>>>> 5.     Should the ISP/End-User distinction be eliminated (which is a bigger discussion outside the scope of the current problem statement)?
>>>> ---> No. They are different type of business entities and should be serviced according to their needs.
>>> I have no comment either way regarding the particular policy proposal under
>>> discussion, but would like to provide some background that may aid in further
>>> consideration of the question:
>>> - The distinction between “end-user” and “ISP” is very clear in many cases, 
>>>   but not universally.  Examples where it is less clear include university and
>>>   college systems, large enterprises which may provide services to many 
>>>   entities of various degrees of affiliation (wholly-owned, partially-owned,
>>>   joint entity, business partner), hosting/cloud/cdn providers (where the line
>>>   between infrastructure and customer can be quite blurry at times), etc.
>>> - The desire to between ISP and End-User (or visa-versa) may be driven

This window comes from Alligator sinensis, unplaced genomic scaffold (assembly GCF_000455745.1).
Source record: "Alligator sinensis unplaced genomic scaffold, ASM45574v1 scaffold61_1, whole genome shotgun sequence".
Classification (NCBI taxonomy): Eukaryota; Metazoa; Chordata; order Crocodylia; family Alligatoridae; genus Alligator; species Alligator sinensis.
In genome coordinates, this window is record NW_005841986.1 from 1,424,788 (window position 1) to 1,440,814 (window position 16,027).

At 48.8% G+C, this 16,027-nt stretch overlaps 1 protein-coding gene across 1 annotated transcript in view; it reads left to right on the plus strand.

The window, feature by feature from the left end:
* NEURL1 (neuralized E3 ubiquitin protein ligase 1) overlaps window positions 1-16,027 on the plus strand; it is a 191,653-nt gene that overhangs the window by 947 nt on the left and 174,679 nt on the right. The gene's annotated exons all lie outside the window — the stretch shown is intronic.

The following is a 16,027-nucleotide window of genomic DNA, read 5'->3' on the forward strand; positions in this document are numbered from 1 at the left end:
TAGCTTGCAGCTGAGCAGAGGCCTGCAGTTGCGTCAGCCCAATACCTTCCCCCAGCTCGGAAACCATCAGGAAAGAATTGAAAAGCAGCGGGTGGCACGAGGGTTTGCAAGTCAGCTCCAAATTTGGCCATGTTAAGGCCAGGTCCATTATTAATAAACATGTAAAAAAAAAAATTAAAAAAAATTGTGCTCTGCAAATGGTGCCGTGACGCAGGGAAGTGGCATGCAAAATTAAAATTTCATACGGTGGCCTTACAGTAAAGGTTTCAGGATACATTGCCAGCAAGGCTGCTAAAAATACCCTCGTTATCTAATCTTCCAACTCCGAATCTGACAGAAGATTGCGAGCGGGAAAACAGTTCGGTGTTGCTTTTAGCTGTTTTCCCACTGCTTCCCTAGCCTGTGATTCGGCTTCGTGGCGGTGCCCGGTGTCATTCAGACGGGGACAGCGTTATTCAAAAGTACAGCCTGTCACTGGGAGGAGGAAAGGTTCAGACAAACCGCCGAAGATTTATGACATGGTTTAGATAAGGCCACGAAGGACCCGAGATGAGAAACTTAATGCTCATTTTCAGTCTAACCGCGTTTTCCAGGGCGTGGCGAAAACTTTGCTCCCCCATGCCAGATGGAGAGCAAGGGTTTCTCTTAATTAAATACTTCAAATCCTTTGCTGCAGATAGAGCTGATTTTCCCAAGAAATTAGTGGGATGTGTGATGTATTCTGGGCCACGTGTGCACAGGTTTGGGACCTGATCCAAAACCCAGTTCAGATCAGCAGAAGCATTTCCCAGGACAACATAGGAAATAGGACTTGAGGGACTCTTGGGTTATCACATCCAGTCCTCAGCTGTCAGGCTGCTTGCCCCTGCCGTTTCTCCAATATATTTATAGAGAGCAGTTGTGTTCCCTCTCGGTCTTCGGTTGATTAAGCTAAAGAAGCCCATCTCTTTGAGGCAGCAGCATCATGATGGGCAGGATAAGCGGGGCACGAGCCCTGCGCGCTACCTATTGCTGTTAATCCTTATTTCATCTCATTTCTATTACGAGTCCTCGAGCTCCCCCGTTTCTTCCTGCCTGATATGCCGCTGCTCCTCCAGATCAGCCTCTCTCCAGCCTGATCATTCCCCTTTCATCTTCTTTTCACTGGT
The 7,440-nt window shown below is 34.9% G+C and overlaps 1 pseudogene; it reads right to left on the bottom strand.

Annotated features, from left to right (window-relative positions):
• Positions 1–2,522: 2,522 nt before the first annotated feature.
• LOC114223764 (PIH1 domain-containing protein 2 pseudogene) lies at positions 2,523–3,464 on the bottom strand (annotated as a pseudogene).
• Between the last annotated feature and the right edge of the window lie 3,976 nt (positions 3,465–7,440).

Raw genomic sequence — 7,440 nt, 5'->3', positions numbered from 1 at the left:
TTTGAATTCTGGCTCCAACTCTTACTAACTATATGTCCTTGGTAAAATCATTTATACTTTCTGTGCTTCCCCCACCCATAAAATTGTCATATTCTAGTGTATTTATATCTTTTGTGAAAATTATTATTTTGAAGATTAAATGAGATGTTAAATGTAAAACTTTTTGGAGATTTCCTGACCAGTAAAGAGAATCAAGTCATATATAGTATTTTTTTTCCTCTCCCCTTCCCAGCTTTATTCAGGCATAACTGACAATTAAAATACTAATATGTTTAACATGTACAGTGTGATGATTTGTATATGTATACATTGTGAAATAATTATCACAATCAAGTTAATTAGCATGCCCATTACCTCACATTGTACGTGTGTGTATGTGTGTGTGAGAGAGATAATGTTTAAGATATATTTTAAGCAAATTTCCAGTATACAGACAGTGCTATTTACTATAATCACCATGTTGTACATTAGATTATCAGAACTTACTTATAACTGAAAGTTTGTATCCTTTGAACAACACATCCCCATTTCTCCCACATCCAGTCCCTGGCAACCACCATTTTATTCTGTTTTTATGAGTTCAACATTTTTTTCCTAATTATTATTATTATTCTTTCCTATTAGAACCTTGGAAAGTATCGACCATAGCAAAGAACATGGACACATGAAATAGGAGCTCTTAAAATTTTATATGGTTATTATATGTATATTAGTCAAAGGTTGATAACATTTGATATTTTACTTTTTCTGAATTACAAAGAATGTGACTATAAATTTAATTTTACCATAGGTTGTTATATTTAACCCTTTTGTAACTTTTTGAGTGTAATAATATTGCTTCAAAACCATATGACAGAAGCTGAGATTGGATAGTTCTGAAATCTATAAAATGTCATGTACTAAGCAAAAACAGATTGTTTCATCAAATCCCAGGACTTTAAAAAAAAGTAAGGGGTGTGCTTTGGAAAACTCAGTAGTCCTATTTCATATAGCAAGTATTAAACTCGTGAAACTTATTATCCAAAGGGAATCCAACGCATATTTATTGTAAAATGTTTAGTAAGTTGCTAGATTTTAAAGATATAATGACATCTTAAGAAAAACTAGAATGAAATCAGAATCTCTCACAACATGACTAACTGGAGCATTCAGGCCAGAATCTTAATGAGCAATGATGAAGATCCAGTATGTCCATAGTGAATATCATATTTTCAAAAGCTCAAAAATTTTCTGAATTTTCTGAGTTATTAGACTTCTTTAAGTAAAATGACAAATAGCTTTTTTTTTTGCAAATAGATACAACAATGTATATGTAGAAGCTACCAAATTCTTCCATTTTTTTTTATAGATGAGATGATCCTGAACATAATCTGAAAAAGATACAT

>>>    by fee or policy motivations, but we have seen an increase in end-users
>>>    who wish to re-assign blocks in order to have more accurate information
>>>    in the database regarding the actual address usage, particularly with 
>>>    respect to their geolocation data. 
>>> Today ARIN tries to work with ISPs and end-users who wish to change 
>>> their categorization, but understandly we lack clear guidance for what 
>>> is becoming an increasingly blurry distinction.   For additional context,
>>> refer to the ARIN 31 Policy Experience Report (where this issue was 
>>> raised) - https://www.arin.net/participate/meetings/reports/ARIN_31/PDF/monday/nobile_policy.pdf
>>> Thanks!
>>> /John
>>> John Curran
>>> President and CEO
>>> ARIN